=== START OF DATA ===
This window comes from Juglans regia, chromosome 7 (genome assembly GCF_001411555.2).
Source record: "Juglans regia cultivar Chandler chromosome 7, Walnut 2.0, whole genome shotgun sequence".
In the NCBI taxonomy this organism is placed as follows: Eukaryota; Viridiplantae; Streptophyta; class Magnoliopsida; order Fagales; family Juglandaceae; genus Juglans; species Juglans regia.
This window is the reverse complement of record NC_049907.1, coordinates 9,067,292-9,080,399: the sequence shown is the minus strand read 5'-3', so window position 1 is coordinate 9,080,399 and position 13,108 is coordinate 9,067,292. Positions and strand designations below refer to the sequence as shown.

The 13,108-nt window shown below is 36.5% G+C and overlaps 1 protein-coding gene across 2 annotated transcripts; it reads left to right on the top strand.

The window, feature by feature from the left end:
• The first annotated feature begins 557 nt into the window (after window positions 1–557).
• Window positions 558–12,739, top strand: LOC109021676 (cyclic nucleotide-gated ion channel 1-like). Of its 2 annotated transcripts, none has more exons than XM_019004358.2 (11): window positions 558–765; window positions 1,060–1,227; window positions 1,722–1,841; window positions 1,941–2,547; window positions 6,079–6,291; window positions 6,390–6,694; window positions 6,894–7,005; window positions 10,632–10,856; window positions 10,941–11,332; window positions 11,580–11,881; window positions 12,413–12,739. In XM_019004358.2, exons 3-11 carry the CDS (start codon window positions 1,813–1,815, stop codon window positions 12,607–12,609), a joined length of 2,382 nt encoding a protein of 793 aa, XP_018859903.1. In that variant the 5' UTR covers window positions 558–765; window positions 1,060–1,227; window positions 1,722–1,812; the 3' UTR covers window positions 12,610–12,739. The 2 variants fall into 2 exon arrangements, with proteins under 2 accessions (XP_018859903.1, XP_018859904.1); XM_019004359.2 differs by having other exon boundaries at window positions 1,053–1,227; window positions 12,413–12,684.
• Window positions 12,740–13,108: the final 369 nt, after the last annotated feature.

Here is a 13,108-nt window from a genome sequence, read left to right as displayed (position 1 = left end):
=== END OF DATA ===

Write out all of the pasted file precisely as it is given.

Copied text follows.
This window comes from Juglans regia, chromosome 7 (genome assembly GCF_001411555.2).
Source record: "Juglans regia cultivar Chandler chromosome 7, Walnut 2.0, whole genome shotgun sequence".
In the NCBI taxonomy this organism is placed as follows: Eukaryota; Viridiplantae; Streptophyta; class Magnoliopsida; order Fagales; family Juglandaceae; genus Juglans; species Juglans regia.
This window is the reverse complement of record NC_049907.1, coordinates 9,067,292-9,080,399: the sequence shown is the minus strand read 5'-3', so window position 1 is coordinate 9,080,399 and position 13,108 is coordinate 9,067,292. Positions and strand designations below refer to the sequence as shown.

The 13,108-nt window shown below is 36.5% G+C and overlaps 1 protein-coding gene across 2 annotated transcripts; it reads left to right on the top strand.

The window, feature by feature from the left end:
• The first annotated feature begins 557 nt into the window (after window positions 1–557).
• Window positions 558–12,739, top strand: LOC109021676 (cyclic nucleotide-gated ion channel 1-like). Of its 2 annotated transcripts, none has more exons than XM_019004358.2 (11): window positions 558–765; window positions 1,060–1,227; window positions 1,722–1,841; window positions 1,941–2,547; window positions 6,079–6,291; window positions 6,390–6,694; window positions 6,894–7,005; window positions 10,632–10,856; window positions 10,941–11,332; window positions 11,580–11,881; window positions 12,413–12,739. In XM_019004358.2, exons 3-11 carry the CDS (start codon window positions 1,813–1,815, stop codon window positions 12,607–12,609), a joined length of 2,382 nt encoding a protein of 793 aa, XP_018859903.1. In that variant the 5' UTR covers window positions 558–765; window positions 1,060–1,227; window positions 1,722–1,812; the 3' UTR covers window positions 12,610–12,739. The 2 variants fall into 2 exon arrangements, with proteins under 2 accessions (XP_018859903.1, XP_018859904.1); XM_019004359.2 differs by having other exon boundaries at window positions 1,053–1,227; window positions 12,413–12,684.
• Window positions 12,740–13,108: the final 369 nt, after the last annotated feature.

Here is a 13,108-nt window from a genome sequence, read left to right as displayed (position 1 = left end):